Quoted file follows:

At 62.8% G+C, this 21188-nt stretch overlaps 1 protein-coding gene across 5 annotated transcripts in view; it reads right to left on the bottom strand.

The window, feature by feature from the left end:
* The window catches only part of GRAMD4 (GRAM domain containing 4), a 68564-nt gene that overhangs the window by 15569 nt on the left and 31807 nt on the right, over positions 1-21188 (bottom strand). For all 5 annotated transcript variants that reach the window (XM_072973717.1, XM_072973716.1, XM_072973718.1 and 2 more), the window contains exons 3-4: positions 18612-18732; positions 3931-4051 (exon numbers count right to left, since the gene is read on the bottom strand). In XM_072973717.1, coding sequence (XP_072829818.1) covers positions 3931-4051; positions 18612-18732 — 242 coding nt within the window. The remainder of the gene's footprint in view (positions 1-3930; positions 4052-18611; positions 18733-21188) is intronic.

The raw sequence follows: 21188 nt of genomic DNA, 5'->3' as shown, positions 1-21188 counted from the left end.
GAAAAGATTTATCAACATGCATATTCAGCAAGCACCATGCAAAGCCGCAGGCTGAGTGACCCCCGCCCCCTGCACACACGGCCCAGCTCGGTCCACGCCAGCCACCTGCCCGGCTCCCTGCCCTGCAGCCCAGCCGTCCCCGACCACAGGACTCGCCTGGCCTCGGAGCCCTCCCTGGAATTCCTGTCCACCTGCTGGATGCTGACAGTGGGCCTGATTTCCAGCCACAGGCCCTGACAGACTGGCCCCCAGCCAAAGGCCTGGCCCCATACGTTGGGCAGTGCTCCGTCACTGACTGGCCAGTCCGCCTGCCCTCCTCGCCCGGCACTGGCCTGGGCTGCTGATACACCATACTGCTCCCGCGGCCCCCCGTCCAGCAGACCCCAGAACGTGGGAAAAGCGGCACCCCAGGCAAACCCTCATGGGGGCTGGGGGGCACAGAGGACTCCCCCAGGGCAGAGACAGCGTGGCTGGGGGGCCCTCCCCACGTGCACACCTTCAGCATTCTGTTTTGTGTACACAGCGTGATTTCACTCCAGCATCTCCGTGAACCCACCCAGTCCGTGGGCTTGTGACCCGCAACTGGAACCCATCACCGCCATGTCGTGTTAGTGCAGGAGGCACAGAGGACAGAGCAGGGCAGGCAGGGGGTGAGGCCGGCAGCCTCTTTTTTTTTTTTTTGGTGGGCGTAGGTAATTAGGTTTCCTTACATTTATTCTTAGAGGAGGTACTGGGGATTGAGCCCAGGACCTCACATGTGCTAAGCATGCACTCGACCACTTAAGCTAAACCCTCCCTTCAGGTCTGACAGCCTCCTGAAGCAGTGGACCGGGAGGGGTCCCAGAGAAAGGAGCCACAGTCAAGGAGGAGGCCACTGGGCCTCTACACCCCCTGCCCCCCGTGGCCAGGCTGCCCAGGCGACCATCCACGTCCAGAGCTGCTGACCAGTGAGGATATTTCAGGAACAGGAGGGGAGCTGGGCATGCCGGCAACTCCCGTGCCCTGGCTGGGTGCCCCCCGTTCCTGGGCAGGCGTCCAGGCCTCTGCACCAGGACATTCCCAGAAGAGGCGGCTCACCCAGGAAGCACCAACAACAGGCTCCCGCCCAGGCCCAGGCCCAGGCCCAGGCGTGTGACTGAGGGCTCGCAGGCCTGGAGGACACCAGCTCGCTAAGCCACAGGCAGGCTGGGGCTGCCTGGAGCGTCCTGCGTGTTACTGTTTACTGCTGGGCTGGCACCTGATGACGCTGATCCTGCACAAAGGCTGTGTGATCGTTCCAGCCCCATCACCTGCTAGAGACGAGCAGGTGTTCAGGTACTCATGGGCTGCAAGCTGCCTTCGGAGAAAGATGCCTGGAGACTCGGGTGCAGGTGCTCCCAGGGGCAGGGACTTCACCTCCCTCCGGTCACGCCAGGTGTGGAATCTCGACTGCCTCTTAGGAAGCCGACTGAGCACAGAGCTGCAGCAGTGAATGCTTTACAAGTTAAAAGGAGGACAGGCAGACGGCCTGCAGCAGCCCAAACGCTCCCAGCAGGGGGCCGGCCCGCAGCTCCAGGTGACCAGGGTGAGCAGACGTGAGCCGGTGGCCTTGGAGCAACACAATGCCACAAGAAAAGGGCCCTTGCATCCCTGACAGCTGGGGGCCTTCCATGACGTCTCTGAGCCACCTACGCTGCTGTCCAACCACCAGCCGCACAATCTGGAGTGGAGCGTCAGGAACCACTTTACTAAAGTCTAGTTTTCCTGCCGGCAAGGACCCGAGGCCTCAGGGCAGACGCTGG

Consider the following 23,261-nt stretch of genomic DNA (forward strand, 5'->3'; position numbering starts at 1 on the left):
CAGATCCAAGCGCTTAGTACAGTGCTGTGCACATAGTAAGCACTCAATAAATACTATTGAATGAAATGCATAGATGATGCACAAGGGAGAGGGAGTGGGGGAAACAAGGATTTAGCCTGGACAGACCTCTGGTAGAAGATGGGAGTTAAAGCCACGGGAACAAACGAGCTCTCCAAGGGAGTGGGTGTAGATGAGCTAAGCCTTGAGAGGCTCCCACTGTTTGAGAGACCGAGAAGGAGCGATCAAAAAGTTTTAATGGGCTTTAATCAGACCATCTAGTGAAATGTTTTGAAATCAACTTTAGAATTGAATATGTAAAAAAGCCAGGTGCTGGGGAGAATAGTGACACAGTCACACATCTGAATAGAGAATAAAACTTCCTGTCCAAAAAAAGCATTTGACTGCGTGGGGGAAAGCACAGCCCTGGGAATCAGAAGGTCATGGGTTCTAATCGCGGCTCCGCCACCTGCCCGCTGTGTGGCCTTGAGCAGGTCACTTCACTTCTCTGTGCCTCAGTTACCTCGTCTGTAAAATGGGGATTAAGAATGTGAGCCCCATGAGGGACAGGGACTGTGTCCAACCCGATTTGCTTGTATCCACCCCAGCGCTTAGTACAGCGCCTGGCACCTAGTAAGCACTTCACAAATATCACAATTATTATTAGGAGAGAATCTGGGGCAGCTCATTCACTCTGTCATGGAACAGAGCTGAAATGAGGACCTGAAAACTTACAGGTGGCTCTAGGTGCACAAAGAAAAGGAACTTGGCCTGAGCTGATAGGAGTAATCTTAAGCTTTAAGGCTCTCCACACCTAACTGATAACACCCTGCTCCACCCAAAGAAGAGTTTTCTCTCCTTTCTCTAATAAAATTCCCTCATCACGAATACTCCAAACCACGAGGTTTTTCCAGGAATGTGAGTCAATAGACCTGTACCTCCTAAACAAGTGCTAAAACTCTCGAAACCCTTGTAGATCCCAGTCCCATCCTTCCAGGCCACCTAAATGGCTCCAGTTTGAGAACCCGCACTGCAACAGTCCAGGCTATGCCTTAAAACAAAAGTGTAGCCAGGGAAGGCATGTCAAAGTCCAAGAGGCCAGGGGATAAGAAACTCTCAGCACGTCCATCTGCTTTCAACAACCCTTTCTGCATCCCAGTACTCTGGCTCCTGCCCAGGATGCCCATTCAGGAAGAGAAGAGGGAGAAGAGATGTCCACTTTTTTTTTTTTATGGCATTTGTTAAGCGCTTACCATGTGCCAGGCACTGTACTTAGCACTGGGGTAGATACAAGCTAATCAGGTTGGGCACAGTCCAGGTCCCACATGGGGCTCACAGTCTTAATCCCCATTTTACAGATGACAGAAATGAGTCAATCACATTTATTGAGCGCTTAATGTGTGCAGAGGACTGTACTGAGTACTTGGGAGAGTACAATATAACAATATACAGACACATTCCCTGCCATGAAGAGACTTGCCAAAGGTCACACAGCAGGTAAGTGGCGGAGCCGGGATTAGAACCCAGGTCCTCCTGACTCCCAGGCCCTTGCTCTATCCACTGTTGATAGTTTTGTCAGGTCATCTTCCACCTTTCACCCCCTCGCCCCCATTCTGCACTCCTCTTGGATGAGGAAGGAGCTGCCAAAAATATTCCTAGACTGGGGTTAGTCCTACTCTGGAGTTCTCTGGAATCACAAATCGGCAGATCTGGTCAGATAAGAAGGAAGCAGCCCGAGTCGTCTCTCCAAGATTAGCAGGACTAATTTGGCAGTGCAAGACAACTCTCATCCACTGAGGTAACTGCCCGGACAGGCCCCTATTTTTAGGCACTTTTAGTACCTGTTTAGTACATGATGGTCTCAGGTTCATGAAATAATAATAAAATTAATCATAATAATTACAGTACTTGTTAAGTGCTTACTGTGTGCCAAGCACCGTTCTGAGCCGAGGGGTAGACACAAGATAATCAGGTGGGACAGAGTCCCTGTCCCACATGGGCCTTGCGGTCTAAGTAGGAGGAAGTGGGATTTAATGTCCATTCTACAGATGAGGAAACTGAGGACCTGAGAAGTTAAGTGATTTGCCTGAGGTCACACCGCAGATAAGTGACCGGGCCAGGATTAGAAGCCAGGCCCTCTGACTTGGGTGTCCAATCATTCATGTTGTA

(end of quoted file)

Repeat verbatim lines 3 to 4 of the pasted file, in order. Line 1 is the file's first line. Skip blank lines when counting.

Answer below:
* The window catches only part of GRAMD4 (GRAM domain containing 4), a 68564-nt gene that overhangs the window by 15569 nt on the left and 31807 nt on the right, over positions 1-21188 (bottom strand). For all 5 annotated transcript variants that reach the window (XM_072973717.1, XM_072973716.1, XM_072973718.1 and 2 more), the window contains exons 3-4: positions 18612-18732; positions 3931-4051 (exon numbers count right to left, since the gene is read on the bottom strand). In XM_072973717.1, coding sequence (XP_072829818.1) covers positions 3931-4051; positions 18612-18732 — 242 coding nt within the window. The remainder of the gene's footprint in view (positions 1-3930; positions 4052-18611; positions 18733-21188) is intronic.

The raw sequence follows: 21188 nt of genomic DNA, 5'->3' as shown, positions 1-21188 counted from the left end.